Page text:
As at the date of the hearing before me, Quarella had not made any payment towards settlement of the Award or the Costs Award. Scelta was attempting to enforce the Award in Italy but this attempt was resisted by Quarella on the basis that it was seeking to set aside the Award in Singapore, the supervisory jurisdiction.

The Tribunal’s decision on the applicable law

The question as to what the law applicable to the arbitration was, did not at first appear to be in doubt. Scelta took the position that Italian law applied rather than the Uniform Law for International Sales (“CISG”) under the 1980 UN Vienna Convention and Quarella seemed to agree. In Quarella’s Answer to the Request for Arbitration, it stated:

In fact the [CISG] has a limited application, as it does not govern expressly distributorship agreements, which is a framework agreement, but the sales to which it refers to. In this arbitration therefore we shall mostly refer to (and rely on) Italian law.

Scelta pointed out in its submissions that Quarella had, from a very early stage of the arbitration, accepted that Italian law was the law applicable to the merits of the dispute. Scelta argued that it was clear from the excerpt that Quarella considered and accepted that the CISG did not apply to the Agreement, which was described as a “Distributorship Agreement”. Scelta also argued that Quarella exclusively referred to and relied on Italian law in its subsequent submissions.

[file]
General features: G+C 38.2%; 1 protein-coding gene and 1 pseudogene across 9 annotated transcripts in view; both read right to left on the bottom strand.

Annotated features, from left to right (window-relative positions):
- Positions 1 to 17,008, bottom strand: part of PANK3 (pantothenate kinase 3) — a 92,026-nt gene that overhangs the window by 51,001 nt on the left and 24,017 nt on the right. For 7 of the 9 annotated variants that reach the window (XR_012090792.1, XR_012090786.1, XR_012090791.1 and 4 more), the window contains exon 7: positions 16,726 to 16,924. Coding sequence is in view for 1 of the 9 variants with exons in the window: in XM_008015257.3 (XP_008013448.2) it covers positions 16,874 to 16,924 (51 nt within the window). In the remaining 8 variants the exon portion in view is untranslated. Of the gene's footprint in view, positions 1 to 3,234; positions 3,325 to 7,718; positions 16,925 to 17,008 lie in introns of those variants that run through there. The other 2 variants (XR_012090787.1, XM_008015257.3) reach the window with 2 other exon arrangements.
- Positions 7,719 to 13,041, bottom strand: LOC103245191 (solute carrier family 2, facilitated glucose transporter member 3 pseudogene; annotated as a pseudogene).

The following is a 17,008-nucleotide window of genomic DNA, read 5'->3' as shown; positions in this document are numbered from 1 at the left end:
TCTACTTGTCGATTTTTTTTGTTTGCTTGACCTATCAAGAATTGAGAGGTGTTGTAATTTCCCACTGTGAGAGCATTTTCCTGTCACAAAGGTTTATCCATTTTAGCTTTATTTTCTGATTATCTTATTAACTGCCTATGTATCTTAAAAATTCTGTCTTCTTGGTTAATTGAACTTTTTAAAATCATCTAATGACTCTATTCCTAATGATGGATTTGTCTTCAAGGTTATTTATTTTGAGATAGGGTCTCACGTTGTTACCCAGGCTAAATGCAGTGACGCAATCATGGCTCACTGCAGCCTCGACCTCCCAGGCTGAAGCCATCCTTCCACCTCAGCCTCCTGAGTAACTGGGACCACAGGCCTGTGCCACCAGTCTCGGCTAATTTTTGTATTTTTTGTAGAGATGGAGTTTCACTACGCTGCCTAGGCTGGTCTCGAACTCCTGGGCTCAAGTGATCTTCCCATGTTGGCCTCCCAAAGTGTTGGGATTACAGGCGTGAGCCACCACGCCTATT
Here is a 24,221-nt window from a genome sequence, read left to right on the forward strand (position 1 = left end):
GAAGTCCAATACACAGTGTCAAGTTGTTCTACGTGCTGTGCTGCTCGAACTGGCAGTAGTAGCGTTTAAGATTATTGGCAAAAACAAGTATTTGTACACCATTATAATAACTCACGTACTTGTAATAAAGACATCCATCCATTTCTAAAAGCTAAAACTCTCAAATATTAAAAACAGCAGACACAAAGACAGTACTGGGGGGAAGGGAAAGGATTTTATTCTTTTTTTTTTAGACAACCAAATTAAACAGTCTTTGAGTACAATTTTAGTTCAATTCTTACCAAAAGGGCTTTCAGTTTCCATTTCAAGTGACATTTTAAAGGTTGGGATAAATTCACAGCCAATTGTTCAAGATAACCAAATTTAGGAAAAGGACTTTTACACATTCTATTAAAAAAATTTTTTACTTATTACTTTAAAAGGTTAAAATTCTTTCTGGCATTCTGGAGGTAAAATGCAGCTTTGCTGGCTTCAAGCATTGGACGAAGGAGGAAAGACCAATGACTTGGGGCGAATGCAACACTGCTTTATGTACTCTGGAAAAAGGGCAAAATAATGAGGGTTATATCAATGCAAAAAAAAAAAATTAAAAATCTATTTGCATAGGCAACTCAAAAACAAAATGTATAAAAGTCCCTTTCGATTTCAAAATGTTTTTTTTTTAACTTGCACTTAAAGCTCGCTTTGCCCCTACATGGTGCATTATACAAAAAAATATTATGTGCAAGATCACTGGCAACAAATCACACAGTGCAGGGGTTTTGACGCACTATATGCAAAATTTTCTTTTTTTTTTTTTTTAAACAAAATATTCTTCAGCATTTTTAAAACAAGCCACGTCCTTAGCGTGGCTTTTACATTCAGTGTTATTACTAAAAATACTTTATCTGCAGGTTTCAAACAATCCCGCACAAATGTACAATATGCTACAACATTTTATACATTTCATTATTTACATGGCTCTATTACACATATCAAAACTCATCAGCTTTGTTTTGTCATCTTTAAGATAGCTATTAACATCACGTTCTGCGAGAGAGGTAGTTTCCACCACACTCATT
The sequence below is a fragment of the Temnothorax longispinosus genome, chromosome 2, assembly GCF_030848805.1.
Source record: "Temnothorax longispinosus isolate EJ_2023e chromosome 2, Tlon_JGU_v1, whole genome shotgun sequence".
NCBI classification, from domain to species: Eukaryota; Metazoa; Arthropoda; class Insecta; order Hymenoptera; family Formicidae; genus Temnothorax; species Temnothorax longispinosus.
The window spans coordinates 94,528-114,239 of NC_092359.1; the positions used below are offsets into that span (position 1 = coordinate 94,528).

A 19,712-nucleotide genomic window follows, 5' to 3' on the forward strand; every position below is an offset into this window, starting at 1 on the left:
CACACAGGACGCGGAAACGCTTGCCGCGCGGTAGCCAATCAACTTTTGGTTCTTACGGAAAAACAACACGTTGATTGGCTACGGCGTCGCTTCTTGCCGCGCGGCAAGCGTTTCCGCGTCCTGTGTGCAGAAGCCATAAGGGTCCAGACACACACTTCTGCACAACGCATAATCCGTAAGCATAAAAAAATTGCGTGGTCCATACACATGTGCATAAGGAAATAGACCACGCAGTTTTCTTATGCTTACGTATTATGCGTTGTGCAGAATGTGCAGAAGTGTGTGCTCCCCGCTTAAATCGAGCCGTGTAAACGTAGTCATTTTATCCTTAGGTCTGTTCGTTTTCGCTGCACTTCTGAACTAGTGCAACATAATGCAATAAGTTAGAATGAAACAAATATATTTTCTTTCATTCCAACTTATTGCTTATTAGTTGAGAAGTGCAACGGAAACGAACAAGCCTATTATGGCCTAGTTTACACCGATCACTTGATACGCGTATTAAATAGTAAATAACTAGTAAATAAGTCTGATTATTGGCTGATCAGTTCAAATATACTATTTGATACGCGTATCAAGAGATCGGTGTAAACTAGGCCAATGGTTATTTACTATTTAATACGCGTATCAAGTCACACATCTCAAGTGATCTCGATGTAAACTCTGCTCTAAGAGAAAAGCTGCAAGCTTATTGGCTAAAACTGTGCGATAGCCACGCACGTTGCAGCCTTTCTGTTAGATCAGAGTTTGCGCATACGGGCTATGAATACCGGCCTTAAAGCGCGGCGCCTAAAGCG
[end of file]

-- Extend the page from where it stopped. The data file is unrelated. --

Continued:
But Quarella changed its stand. In a letter dated 15 April 2011, Quarella’s Australian solicitors, Baker & McKenzie stated:

Clause 25 of the Agreement constitutes a direct choice by the parties of CISG as the “rules of law” to determine the dispute between the parties pursuant to Article 28 of the Model Law.

By virtue of that agreement between the parties, relevant provisions of CISG (including Articles 7-8 and Articles 74 and 77) apply consistently with the parties’ express choice of CISG as the primary rules of law applicable to the [Agreement].

This change of position took place three weeks before the re-scheduled hearing of the arbitration. As a result, Scelta objected to Quarella raising the application of the CISG at such a late stage in the arbitration proceedings.